Comfort Food

1 10 2010

With the school holidays upon me, I have been feeling in the baking mood. Googled “chocolate caramel slice nz” and found the Curious Kai blog – and the most decadent slice recipe I have ever seen, Had to make it. Have now tasted it and can attest that it is delish (I cut it into VERY small pieces). I also confess that I halved the caramel. The amount in the recipe looked to much even for me! Looks like there is a lot of other yummy stuff on his blog –gorse flower cordial anyone? Great to see a noxious weed being put to good use!


Duck with White Beans, Chorizo and Mushrooms

15 07 2010

It was our anniversary a while back and instead of going to to dinner as we normally do, we stayed in, watched a few DVDs, drank a little wine and ate this:

Duck with White Beans, Chorizo and Mushrooms

Serves 4 (we kind of halved the recipe to make it for 2)

3 tbs olive oil
4 duck legs (drumstick and thigh)
4 cloves garlic, chopped
2 red onions, sliced
1 cup button mushrooms
2 chorizo sausages, sliced (we used this one from Janssens which was pricey but excellent. Made the dish!)
1/2 pinot noir (we used a cheapy from the supermarket ($7!!) and saved the good one for drinking)
3 large tomatoes
10g morels (dried mushrooms) soaked in 1/2 cup warm water to soften2 cups chicken stock
2 tbs fresh oregano (we used dried – about a tsp)
1 bay leaf
1 cup white haricot or baby lima beans, soaked overnight in plenty of cold water (we cheated and used a can of white beans)
salt and pepper

  1. Heat a large ovenproof casserole, add oil and brown duck legs on both sides. Remove to one side. Add garlic, onions, mushrooms and chorizo sausage and cook for 2 minutes.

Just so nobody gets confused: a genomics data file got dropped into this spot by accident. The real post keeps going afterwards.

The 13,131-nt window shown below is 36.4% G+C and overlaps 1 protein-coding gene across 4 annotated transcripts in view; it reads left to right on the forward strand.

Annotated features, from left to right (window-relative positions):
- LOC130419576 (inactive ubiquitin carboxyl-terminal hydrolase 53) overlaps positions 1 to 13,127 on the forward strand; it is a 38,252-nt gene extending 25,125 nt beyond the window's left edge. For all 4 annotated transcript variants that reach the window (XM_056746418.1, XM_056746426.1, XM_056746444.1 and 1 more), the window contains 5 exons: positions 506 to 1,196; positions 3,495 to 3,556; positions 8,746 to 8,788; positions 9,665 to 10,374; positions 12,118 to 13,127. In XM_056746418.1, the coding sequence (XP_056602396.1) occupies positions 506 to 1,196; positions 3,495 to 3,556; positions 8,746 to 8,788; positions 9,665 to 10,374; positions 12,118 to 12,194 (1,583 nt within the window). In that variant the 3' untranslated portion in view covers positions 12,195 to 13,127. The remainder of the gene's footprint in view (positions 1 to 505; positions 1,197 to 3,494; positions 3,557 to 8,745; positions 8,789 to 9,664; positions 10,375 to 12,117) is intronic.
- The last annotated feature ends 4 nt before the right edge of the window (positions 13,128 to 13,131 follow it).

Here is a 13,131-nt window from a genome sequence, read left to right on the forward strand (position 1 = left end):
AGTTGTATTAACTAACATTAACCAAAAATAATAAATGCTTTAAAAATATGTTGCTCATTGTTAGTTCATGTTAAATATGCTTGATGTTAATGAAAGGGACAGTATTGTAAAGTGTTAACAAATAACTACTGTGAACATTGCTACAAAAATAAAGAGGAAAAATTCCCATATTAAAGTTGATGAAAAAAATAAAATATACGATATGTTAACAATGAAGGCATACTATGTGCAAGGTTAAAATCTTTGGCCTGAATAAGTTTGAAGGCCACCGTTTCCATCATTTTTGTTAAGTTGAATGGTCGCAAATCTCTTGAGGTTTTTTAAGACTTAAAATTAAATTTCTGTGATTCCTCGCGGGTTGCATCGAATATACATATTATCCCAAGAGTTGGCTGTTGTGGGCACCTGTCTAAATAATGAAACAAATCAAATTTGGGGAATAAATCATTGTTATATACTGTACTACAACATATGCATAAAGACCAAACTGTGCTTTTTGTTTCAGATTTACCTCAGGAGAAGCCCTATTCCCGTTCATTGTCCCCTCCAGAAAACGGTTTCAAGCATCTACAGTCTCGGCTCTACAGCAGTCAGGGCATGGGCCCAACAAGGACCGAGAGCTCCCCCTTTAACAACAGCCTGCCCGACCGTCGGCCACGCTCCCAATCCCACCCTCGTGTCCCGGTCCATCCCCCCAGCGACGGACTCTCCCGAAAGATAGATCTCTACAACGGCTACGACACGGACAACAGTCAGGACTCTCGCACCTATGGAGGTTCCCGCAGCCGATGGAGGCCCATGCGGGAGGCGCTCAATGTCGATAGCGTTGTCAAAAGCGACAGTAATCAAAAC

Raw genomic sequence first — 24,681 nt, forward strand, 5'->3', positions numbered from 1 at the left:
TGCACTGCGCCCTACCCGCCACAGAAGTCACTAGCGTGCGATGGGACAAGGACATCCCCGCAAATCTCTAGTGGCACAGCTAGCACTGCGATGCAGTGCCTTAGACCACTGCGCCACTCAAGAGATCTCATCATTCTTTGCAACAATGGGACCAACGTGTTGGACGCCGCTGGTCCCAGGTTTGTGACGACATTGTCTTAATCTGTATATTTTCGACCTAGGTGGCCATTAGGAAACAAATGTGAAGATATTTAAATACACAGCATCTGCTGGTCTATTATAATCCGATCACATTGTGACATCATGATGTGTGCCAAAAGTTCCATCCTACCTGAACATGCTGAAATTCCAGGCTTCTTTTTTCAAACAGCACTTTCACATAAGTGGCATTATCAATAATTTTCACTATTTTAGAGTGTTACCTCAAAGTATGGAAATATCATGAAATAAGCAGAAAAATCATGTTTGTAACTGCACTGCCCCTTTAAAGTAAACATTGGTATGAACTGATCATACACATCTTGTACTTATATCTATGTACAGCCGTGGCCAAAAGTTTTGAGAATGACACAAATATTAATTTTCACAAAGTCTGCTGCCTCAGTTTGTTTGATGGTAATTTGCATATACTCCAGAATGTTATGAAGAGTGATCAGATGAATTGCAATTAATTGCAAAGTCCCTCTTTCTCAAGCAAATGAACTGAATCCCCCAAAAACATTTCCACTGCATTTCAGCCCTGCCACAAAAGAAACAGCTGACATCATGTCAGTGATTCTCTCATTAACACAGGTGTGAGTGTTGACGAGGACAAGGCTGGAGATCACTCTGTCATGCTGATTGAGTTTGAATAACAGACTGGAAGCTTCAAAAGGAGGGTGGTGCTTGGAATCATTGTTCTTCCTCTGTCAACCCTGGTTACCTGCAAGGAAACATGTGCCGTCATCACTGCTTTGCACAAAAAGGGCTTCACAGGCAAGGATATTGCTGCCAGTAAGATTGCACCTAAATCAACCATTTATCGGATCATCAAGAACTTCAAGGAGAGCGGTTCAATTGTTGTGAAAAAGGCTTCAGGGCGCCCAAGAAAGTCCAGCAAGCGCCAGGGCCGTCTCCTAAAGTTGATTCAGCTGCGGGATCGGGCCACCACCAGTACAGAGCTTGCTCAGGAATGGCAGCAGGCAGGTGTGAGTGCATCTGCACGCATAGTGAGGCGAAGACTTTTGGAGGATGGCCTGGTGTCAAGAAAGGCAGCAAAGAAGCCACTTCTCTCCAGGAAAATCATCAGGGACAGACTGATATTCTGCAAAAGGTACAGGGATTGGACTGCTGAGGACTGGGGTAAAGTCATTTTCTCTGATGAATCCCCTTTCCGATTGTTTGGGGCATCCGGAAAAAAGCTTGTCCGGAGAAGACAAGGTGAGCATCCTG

2. Add pinot noir, tomatoes, morels and their soaking liquid, stock, oregano, drained beans, bay leaf and duck legs, bring to boil then cover and bake in oven preheated to 180C for one hour.
  3. Remove covering, season and return to cook uncovered for a further 20-30 mins to brown the duck skin (although I have to say ours didn’t brown because it was covered with all the other stuff!)

This was the first time I have ever cooked duck and it was delicious. A gorgeous meal for a cold winter night! Our feeling was that the quality of the chorizo we used was vital to the flavour of the final dish. My beloved and I are keen to try this with chicken (as a slightly more economical option.

Recipe by Julie Le Clerc from the Vineyards of New Zealand Cookbook.

Apple, Feijoa and Ginger Strudel

17 04 2010

I heard this recipe on Nine to Noon the other day and had to give it a try. I have always liked feijoas and apples together and the thought of adding ginger was intriguing. The filling was quite tart but I prefer that to a super sweet one. I probably put a touch too much ginger in but it still tasted really good. Very yummy with vanilla icecream.

The less said about the strudel aspect of the whole thing, the better. There seemed to be WAY too much filling for the pastry and it was all I could do to keep it from flowing out everywhere. The result was more like a kind of open filo pie. I am keen to make this again, but I will do it as a crumble next time. Probably not as “healthy” but who wants a healthy dessert anyway 🙂

Apple, Feijoa and Ginger Strudel

Chef: Niki Bezzant, editor, Healthy Food Guide magazine, as heard on Nine to Noon Monday, 12 April 2010

(Serves 4–6)


  • 6 granny smith apples, peeled, cored and chopped into small cubes
  • 6 feijoas, flesh scooped out of the skins
  • 2 tablespoons castor sugar
  • ½ vanilla pod, split
  • 2 tablespoons golden sultanas (I left the sultanas out because I HATE them!!)
  • 2 teaspoons fresh ginger, finely chopped (or 1 teaspoon ground ginger)